Maria Lucia Panossian

Maria Lucia Panossian

In 2006, during the course of Master of Education at the University of Sao Paulo, I started to attend at the GEPAPe (Group of Study and Research on pedagogical activities). This group is coordinated by Professor Manoel Oriosvaldo de Moura (my supervisor) and brings together graduate students and teachers from public and private universities of different cities in Brazil. All studies and surveys in this group are based on historical-cultural theory and specifically the theory of activity. My participation in this group allows me not only to access the readings of texts by referenced authors from this theory (Vygotsky, Luria, Leontiev, Davydov, Elkonin, Galperin and Engestrom, among others) but it also gives me the opportunity to discuss key concepts. In this sense, collective study is essential.

Interest in the organization of education and training of students through theoretical thinking is a common goal the group seeks to achieve, and each member develops their individual projects not in the expectation of “solving all the problems of teaching” but hoping it will add elements to the group discussion and in this sense strengthen it.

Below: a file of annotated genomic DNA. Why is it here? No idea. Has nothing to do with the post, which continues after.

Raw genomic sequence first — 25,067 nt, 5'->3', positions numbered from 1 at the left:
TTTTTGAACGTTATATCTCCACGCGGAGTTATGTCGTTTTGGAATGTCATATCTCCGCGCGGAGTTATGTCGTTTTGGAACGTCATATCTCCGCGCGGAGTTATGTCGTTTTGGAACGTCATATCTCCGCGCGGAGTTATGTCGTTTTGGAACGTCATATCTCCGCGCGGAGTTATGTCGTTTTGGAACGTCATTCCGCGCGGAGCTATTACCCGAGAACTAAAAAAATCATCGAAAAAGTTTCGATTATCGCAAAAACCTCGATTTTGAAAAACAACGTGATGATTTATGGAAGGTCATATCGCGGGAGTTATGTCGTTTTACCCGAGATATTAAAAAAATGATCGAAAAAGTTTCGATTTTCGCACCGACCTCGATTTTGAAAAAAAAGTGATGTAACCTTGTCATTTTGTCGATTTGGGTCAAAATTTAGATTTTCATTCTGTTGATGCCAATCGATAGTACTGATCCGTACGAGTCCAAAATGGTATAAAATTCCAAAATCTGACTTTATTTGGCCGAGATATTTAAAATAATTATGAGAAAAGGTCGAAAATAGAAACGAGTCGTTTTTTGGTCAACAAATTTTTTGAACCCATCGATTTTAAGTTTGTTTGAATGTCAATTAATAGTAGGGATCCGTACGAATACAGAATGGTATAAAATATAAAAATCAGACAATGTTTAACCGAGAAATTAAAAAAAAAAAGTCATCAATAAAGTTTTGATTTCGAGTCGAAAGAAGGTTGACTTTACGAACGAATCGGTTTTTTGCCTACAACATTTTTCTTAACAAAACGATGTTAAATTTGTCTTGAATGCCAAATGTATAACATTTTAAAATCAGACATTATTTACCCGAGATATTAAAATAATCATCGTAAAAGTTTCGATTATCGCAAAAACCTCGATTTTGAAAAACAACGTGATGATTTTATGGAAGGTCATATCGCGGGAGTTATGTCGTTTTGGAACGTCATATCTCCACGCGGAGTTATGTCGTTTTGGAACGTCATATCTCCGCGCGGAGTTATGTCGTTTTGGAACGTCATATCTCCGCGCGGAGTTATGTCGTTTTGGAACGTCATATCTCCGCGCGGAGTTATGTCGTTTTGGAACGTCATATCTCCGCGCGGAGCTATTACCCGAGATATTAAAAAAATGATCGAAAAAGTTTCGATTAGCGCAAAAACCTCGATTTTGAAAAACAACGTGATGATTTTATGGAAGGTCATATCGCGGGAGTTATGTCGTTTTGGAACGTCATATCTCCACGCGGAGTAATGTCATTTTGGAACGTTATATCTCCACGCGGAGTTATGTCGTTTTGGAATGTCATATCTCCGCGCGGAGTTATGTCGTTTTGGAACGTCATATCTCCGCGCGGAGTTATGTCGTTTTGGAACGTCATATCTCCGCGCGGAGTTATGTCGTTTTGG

My background in Mathematics and Pedagogy allows me to contribute to this, so that both projects (doctorate and masters) were developed with a focus on the algebra teaching, which is the source of many difficulties for the learning of students. They were also based on the concepts of historical-cultural theory understanding to the psychological process of individual and social development.

Because the Summer Iscar 2012 is also the work of a group that for a few days will be discussing theoretical concepts and projects in development, the possibility it offers for the immersion in the historical-cultural theory is unique. My project deals specifically with issues of appropriation of algebraic concepts, in fact, a particularity of universal processes of the appropriation of concepts, and specially the processes of generalization and abstraction of thought, for which the historical-cultural theory offers many contributions.

I know the contributions of historical-cultural theory are not restricted to this, and I hope that my participation in the Summer Iscar will, on the one hand, contribute to my personal development and my individual project, and on the other hand I am aware that I carry with me experiences of a group that for more than 10 years has been studying the concepts of the theory and in this sense I feel I am able to also enrich the discussions of the group.